A 21st century cognitive portrait of the Himba, a remote people of Namibia

Trémolière, Bastien; Davidoff, Jules B. and Caparos, Serge. 2022. A 21st century cognitive portrait of the Himba, a remote people of Namibia. British Journal of Psychology, 113(2), pp. 508-530. ISSN 0007-1269 [Article]

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Abstract or Description

This research sketches the cognitive portrait of the Himba, a remote population from Northern Namibia living in a non-industrial society almost completely devoid of modern artefacts. We compared the Himba sample to a French sample, exploring cognitive reflection, moral judgement, cooperative behaviour, paranormal beliefs, and happiness. We looked for both differences and similarities across cultures, and for the way cognitive functioning is associated with a range of demographic variables. Results showed some important group differences, with the Himba being more intuitive, more religious, happier, and less utilitarian than the French participants. Further, the predictors of these beliefs and behaviours differed between the two groups. The present results provide additional support to the recent line of research targeting cultural variations and similarities, and call for the need to expand psychology research beyond the Western world.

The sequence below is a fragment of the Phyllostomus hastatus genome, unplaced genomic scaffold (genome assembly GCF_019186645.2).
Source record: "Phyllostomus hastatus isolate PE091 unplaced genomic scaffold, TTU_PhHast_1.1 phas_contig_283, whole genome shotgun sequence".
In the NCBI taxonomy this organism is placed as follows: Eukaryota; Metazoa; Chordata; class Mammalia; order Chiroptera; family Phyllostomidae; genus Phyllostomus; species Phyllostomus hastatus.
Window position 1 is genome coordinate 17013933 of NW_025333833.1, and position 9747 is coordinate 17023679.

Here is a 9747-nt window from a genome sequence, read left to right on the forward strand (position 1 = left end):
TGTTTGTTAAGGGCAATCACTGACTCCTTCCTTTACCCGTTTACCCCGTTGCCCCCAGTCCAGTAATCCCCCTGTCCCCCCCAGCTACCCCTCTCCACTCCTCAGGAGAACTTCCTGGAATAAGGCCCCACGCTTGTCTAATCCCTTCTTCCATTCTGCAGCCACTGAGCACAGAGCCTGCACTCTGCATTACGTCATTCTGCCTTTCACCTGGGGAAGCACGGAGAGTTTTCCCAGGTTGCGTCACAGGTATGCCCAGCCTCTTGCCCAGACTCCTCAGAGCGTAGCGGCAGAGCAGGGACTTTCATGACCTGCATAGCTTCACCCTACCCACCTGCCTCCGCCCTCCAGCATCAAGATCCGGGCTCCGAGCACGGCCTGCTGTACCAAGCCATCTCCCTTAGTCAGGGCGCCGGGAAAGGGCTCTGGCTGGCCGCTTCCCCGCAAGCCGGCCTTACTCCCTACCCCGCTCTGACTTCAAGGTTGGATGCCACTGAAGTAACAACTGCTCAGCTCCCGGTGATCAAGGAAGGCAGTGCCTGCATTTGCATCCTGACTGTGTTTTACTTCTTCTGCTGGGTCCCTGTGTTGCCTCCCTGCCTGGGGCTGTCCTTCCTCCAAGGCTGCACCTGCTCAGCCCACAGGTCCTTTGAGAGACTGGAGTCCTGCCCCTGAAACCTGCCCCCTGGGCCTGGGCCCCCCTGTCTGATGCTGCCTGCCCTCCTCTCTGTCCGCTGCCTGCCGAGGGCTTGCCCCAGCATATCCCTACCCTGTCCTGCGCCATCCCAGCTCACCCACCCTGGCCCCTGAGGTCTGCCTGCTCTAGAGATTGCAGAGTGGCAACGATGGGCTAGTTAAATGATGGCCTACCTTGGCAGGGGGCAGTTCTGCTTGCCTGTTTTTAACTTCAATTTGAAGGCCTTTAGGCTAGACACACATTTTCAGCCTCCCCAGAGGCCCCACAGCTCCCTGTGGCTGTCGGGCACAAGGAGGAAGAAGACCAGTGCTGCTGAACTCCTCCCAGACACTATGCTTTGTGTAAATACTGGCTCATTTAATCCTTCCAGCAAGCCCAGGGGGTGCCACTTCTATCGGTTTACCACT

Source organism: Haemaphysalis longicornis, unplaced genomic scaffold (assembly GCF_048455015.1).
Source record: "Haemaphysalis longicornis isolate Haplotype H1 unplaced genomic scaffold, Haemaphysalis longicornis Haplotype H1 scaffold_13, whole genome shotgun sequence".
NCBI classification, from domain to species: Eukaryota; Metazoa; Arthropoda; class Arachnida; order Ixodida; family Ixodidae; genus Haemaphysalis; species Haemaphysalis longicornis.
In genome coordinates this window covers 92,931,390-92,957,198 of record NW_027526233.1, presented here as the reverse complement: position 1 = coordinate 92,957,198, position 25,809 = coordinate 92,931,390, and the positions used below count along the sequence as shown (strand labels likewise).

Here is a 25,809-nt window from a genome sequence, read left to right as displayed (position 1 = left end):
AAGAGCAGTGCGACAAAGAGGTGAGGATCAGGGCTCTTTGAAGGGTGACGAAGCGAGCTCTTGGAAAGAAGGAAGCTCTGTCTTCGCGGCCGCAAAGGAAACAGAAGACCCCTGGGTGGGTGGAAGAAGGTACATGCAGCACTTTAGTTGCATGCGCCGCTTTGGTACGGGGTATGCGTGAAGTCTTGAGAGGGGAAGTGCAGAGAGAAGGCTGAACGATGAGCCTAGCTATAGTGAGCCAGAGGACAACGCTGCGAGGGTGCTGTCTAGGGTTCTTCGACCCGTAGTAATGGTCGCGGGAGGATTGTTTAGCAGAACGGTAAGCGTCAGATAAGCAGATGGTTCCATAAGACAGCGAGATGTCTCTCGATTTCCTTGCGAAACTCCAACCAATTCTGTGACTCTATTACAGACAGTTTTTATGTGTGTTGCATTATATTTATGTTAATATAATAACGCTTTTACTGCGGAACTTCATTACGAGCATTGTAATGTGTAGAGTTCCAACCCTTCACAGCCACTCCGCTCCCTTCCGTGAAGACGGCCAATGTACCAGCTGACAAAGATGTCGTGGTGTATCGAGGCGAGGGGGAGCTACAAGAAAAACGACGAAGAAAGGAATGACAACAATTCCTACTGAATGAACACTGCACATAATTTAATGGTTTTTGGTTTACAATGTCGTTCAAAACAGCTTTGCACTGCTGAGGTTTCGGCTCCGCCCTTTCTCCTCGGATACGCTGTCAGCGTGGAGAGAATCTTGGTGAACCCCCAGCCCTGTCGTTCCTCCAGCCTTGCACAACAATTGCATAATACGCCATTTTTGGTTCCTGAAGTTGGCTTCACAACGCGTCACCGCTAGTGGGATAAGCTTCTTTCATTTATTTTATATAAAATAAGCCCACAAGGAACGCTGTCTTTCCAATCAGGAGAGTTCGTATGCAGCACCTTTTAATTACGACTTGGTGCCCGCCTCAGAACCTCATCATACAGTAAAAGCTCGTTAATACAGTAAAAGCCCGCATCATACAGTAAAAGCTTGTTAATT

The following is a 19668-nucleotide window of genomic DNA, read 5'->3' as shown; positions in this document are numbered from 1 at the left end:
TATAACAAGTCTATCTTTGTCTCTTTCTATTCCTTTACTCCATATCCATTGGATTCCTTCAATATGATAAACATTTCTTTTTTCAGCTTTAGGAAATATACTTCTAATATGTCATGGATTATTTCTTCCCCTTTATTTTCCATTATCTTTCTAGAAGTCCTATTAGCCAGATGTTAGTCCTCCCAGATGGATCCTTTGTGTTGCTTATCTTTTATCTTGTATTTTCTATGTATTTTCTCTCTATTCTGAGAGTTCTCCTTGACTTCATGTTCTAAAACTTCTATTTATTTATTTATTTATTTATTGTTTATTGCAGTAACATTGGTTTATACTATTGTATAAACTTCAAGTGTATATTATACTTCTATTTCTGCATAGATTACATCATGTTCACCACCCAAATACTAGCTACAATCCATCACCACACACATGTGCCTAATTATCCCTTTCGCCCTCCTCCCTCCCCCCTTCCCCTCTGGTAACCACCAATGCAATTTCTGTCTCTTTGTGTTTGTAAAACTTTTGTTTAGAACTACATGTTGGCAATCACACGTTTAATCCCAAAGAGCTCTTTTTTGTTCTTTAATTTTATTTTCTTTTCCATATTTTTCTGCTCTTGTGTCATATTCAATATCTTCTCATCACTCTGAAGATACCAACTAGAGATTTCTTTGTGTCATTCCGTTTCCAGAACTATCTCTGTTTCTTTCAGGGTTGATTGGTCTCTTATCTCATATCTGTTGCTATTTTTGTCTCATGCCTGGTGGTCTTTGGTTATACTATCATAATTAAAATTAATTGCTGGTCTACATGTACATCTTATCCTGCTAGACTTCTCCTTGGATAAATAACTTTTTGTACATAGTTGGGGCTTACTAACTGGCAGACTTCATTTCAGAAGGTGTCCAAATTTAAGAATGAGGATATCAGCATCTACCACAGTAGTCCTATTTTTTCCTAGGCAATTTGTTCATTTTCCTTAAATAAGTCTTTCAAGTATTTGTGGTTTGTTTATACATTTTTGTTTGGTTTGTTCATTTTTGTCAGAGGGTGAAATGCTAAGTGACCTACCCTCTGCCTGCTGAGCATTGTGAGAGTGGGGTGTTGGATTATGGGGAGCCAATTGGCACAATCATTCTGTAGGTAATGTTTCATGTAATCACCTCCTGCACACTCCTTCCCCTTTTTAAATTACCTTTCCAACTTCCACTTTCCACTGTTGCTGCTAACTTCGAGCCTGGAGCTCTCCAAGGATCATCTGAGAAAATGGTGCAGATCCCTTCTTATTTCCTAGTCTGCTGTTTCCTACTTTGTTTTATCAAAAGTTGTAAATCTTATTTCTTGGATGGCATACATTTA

Item Type:

Article

Identification Number (DOI):

https://doi.org/10.1111/bjop.12539

Additional Information:

Research Funding:
British Academy/Leverhulme Small Research Grant (SRG 2017 Round). Grant Number: 430-2014-00818

Data are available as supplementary material on OSF (temporary anonymized link: https://osf.io/
z4svr/?view_only=e4ae44c24fd44daea699bf6854f0b456).

Keywords:

cooperation, cross-cultural psychology, happiness, Himba of Namibia, moral judgement, paranormal beliefs, thinking style

Departments, Centres and Research Units:

Psychology

Dates:

DateEvent
23 October 2021Accepted
8 November 2021Published Online
May 2022Published

Item ID:

30762

Date Deposited:

23 Nov 2021 14:03

Last Modified:

27 Apr 2022 13:47

Peer Reviewed:

Yes, this version has been peer-reviewed.

URI:

https://research.gold.ac.uk/id/eprint/30762

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